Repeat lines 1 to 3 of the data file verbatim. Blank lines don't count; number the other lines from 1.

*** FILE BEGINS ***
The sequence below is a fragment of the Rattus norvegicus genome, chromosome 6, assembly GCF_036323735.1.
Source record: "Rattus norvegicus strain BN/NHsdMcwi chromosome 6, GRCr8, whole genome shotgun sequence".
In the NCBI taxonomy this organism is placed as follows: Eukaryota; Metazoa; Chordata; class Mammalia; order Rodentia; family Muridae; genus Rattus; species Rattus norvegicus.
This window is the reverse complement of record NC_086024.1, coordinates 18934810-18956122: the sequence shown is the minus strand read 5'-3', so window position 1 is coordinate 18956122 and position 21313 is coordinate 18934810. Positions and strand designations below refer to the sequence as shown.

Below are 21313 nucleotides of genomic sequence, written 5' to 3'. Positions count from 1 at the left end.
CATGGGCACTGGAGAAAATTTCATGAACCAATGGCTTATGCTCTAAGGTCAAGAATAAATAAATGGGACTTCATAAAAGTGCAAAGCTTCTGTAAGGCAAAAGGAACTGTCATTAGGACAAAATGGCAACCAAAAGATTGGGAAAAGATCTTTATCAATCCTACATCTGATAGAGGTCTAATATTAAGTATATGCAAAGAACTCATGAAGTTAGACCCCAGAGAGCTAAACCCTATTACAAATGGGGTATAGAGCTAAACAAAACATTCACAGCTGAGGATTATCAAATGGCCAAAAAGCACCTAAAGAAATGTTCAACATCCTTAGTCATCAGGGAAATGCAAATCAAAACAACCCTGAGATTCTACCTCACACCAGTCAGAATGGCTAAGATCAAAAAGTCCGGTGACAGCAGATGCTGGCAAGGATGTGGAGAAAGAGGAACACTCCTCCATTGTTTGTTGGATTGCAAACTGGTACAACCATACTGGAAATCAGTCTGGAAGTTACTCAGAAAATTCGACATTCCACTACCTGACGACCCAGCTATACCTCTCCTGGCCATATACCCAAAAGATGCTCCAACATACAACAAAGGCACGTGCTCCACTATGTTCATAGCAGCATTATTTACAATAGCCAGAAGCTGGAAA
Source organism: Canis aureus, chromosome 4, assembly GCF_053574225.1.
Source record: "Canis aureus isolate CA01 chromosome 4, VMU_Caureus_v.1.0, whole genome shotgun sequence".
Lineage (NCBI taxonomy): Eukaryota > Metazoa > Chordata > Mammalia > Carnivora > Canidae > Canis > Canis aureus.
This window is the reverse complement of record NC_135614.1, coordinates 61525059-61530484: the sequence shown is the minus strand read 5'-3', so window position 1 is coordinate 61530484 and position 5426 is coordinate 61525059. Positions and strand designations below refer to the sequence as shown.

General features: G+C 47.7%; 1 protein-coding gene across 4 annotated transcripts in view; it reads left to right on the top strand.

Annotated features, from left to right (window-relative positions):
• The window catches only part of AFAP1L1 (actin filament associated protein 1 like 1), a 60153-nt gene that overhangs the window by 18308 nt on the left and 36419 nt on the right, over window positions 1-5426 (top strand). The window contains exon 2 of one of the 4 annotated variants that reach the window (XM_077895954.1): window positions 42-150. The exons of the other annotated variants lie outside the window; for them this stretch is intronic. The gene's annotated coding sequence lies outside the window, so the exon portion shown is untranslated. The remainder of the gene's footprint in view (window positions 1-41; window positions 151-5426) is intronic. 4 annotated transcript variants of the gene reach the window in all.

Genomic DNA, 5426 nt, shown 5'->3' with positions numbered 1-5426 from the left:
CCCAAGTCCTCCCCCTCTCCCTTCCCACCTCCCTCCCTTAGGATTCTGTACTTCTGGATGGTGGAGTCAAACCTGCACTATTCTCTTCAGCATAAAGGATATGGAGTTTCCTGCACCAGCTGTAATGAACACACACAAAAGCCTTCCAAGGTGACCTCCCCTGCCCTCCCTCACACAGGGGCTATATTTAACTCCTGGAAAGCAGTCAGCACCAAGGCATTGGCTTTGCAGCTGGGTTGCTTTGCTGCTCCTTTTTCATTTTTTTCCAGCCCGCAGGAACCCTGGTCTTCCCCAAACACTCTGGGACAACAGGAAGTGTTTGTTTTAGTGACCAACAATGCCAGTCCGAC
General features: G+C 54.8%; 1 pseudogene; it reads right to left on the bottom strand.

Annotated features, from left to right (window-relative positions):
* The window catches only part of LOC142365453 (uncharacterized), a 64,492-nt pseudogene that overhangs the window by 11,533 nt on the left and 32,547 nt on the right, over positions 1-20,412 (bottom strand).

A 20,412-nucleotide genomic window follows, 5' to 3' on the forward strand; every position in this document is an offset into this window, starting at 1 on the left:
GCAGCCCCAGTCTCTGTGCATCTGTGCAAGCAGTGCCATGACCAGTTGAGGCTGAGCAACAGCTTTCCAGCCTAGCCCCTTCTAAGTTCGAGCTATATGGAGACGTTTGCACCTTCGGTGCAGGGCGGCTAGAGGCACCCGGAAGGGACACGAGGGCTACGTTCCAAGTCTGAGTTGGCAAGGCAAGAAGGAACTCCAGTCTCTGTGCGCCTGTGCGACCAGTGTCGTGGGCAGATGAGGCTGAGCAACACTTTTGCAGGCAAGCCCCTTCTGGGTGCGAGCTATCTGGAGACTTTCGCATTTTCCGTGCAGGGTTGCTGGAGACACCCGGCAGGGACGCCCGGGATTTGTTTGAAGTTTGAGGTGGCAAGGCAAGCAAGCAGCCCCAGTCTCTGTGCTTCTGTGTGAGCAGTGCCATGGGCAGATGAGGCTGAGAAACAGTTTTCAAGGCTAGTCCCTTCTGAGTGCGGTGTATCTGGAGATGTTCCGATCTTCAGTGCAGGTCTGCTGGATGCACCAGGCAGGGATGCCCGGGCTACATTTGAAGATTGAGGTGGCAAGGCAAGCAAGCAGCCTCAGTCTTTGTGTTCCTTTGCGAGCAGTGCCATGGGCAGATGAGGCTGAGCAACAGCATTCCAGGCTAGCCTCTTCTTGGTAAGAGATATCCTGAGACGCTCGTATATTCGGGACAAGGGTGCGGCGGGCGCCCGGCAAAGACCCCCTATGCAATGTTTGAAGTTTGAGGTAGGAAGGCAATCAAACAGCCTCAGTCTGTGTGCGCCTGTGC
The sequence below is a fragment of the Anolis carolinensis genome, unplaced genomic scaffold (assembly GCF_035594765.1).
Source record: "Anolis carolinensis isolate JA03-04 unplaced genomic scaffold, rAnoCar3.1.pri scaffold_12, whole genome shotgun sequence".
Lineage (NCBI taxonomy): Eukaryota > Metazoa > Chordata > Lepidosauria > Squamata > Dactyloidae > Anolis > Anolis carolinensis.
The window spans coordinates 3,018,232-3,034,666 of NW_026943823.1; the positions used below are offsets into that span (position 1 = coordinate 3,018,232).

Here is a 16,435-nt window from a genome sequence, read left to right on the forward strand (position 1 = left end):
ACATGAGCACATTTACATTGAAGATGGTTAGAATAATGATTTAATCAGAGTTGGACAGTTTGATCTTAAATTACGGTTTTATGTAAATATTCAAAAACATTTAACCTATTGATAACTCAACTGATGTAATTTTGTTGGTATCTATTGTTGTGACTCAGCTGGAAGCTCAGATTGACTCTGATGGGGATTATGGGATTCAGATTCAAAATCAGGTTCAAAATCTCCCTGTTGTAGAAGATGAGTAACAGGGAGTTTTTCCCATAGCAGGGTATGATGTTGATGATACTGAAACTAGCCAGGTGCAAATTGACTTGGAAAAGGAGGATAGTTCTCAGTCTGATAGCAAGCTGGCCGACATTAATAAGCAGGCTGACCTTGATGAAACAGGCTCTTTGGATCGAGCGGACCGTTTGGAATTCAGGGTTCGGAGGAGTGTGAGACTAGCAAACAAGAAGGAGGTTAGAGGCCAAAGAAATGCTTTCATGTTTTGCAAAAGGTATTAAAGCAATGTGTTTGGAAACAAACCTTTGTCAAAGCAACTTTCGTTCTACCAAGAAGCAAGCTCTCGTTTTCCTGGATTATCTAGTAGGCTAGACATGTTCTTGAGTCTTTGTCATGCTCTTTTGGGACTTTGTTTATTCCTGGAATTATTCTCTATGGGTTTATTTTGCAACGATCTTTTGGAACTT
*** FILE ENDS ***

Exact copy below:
The sequence below is a fragment of the Rattus norvegicus genome, chromosome 6, assembly GCF_036323735.1.
Source record: "Rattus norvegicus strain BN/NHsdMcwi chromosome 6, GRCr8, whole genome shotgun sequence".
In the NCBI taxonomy this organism is placed as follows: Eukaryota; Metazoa; Chordata; class Mammalia; order Rodentia; family Muridae; genus Rattus; species Rattus norvegicus.